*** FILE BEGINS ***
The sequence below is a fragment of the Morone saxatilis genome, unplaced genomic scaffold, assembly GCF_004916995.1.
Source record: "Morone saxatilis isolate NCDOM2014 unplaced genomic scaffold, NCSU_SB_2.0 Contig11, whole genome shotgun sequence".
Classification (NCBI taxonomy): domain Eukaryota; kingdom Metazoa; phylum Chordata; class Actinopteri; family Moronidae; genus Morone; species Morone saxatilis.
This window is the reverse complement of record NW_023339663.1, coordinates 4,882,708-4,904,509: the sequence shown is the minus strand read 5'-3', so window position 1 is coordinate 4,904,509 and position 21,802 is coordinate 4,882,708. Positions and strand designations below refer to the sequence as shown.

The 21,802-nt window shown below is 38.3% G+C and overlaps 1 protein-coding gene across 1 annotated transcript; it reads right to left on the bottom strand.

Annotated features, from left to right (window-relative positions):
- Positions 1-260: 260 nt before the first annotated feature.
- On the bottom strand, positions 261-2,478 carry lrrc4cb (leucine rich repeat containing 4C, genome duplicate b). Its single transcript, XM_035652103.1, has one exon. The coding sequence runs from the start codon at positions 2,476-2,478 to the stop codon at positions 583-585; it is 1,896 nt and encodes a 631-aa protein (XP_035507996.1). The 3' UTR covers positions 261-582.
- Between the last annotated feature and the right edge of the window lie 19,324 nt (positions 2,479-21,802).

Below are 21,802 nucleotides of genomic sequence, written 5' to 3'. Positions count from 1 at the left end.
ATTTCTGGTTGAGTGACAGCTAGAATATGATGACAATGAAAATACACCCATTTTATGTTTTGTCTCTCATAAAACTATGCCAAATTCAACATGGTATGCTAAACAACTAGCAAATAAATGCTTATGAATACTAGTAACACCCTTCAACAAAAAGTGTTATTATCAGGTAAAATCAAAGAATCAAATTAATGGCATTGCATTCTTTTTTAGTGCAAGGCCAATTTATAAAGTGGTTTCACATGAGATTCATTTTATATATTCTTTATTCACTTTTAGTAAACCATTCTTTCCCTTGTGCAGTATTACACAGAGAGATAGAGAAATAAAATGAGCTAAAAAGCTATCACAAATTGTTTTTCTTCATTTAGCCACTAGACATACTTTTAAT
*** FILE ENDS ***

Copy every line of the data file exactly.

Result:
The sequence below is a fragment of the Morone saxatilis genome, unplaced genomic scaffold, assembly GCF_004916995.1.
Source record: "Morone saxatilis isolate NCDOM2014 unplaced genomic scaffold, NCSU_SB_2.0 Contig11, whole genome shotgun sequence".
Classification (NCBI taxonomy): domain Eukaryota; kingdom Metazoa; phylum Chordata; class Actinopteri; family Moronidae; genus Morone; species Morone saxatilis.
This window is the reverse complement of record NW_023339663.1, coordinates 4,882,708-4,904,509: the sequence shown is the minus strand read 5'-3', so window position 1 is coordinate 4,904,509 and position 21,802 is coordinate 4,882,708. Positions and strand designations below refer to the sequence as shown.

The 21,802-nt window shown below is 38.3% G+C and overlaps 1 protein-coding gene across 1 annotated transcript; it reads right to left on the bottom strand.

Annotated features, from left to right (window-relative positions):
- Positions 1-260: 260 nt before the first annotated feature.
- On the bottom strand, positions 261-2,478 carry lrrc4cb (leucine rich repeat containing 4C, genome duplicate b). Its single transcript, XM_035652103.1, has one exon. The coding sequence runs from the start codon at positions 2,476-2,478 to the stop codon at positions 583-585; it is 1,896 nt and encodes a 631-aa protein (XP_035507996.1). The 3' UTR covers positions 261-582.
- Between the last annotated feature and the right edge of the window lie 19,324 nt (positions 2,479-21,802).

Below are 21,802 nucleotides of genomic sequence, written 5' to 3'. Positions count from 1 at the left end.
ATTTCTGGTTGAGTGACAGCTAGAATATGATGACAATGAAAATACACCCATTTTATGTTTTGTCTCTCATAAAACTATGCCAAATTCAACATGGTATGCTAAACAACTAGCAAATAAATGCTTATGAATACTAGTAACACCCTTCAACAAAAAGTGTTATTATCAGGTAAAATCAAAGAATCAAATTAATGGCATTGCATTCTTTTTTAGTGCAAGGCCAATTTATAAAGTGGTTTCACATGAGATTCATTTTATATATTCTTTATTCACTTTTAGTAAACCATTCTTTCCCTTGTGCAGTATTACACAGAGAGATAGAGAAATAAAATGAGCTAAAAAGCTATCACAAATTGTTTTTCTTCATTTAGCCACTAGACATACTTTTAAT